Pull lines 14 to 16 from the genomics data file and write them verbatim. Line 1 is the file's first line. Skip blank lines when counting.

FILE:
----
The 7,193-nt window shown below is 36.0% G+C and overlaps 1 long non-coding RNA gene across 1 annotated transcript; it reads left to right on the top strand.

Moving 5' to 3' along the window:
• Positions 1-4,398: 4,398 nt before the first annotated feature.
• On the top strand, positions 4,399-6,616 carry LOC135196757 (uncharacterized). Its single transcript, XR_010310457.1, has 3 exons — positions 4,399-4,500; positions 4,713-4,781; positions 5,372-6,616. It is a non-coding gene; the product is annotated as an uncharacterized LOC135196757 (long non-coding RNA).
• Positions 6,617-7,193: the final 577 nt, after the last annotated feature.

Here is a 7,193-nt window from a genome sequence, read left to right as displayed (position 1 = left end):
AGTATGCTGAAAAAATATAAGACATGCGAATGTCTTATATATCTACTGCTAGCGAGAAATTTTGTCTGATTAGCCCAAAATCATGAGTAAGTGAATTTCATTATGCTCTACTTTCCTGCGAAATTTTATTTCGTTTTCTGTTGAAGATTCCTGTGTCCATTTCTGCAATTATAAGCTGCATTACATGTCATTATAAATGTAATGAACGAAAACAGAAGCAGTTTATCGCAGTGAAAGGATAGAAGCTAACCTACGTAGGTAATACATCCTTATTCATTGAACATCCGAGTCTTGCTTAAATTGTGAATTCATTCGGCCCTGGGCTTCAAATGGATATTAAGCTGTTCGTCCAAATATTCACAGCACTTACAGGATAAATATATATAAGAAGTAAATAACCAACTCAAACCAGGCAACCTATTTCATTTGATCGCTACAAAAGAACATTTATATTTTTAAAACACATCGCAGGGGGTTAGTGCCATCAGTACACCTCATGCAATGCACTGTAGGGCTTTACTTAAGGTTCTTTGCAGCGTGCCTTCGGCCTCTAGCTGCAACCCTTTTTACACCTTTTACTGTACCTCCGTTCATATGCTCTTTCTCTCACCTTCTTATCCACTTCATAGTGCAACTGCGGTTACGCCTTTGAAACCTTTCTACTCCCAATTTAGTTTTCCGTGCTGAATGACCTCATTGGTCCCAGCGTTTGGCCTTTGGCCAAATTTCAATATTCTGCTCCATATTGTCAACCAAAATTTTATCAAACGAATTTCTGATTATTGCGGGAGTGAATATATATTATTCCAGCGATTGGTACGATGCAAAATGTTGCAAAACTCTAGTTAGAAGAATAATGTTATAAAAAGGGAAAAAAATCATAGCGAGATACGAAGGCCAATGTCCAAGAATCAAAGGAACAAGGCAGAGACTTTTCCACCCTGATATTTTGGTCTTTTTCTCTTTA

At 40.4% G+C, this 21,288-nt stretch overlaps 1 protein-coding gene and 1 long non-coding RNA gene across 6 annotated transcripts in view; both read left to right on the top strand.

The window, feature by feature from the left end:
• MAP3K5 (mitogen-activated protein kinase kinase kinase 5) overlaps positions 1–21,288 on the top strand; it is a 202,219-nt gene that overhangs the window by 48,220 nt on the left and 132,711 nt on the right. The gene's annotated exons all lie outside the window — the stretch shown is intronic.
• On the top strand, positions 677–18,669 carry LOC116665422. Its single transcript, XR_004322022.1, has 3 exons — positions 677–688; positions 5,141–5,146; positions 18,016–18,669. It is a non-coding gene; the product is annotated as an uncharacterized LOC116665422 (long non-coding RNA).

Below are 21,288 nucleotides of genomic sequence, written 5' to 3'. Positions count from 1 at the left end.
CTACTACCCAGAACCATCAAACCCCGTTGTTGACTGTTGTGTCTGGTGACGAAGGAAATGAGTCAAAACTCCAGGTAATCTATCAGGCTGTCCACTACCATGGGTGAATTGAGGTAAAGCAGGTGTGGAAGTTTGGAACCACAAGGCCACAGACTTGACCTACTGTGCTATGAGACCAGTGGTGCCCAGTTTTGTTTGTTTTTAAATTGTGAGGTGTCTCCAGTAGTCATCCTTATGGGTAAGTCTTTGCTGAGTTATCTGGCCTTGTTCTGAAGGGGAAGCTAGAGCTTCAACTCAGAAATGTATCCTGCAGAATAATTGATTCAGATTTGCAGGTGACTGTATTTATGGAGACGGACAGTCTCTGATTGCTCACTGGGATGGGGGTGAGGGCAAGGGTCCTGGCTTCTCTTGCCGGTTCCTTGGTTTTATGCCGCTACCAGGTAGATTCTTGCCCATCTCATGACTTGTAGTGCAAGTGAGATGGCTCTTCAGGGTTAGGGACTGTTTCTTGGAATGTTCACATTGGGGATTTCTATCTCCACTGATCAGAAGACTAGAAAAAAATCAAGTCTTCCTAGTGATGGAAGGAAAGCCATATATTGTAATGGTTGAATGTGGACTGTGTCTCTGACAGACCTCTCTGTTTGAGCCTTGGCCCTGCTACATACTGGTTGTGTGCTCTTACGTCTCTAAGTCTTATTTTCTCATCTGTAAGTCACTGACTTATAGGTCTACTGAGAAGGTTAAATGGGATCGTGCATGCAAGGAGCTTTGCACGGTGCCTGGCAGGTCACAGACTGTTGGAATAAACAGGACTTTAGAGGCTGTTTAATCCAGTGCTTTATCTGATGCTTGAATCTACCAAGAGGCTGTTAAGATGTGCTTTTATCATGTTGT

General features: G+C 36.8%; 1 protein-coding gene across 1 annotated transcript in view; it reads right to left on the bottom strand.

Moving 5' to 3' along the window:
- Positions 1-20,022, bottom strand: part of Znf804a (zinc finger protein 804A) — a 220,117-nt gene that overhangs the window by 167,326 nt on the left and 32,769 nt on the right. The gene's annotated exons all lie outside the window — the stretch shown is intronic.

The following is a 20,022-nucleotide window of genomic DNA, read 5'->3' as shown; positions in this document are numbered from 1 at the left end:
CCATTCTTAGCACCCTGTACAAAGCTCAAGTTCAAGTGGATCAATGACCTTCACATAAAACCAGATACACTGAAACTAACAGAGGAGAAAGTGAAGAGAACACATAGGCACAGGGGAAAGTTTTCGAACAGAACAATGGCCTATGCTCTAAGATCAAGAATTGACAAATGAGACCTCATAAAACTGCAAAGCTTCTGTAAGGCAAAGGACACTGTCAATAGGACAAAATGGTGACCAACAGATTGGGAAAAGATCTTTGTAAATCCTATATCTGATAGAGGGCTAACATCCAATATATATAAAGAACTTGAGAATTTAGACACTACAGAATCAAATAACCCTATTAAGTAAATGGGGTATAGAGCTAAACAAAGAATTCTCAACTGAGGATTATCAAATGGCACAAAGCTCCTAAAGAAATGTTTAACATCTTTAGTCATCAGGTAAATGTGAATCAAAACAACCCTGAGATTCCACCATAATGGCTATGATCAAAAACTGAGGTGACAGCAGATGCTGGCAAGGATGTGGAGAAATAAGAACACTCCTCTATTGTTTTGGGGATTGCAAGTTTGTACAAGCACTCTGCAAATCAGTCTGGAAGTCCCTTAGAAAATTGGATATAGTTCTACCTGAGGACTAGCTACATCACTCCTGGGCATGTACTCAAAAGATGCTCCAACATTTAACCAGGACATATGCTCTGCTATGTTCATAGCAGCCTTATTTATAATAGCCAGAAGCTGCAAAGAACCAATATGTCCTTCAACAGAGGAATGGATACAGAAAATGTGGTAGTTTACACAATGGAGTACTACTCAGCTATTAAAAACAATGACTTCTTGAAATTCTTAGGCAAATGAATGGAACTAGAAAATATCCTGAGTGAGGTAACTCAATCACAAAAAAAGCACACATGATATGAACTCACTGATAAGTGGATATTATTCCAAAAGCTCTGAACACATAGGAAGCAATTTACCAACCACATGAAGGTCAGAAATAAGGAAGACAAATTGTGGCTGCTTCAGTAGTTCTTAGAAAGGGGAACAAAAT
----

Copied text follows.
General features: G+C 36.8%; 1 protein-coding gene across 1 annotated transcript in view; it reads right to left on the bottom strand.

Moving 5' to 3' along the window:
- Positions 1-20,022, bottom strand: part of Znf804a (zinc finger protein 804A) — a 220,117-nt gene that overhangs the window by 167,326 nt on the left and 32,769 nt on the right. The gene's annotated exons all lie outside the window — the stretch shown is intronic.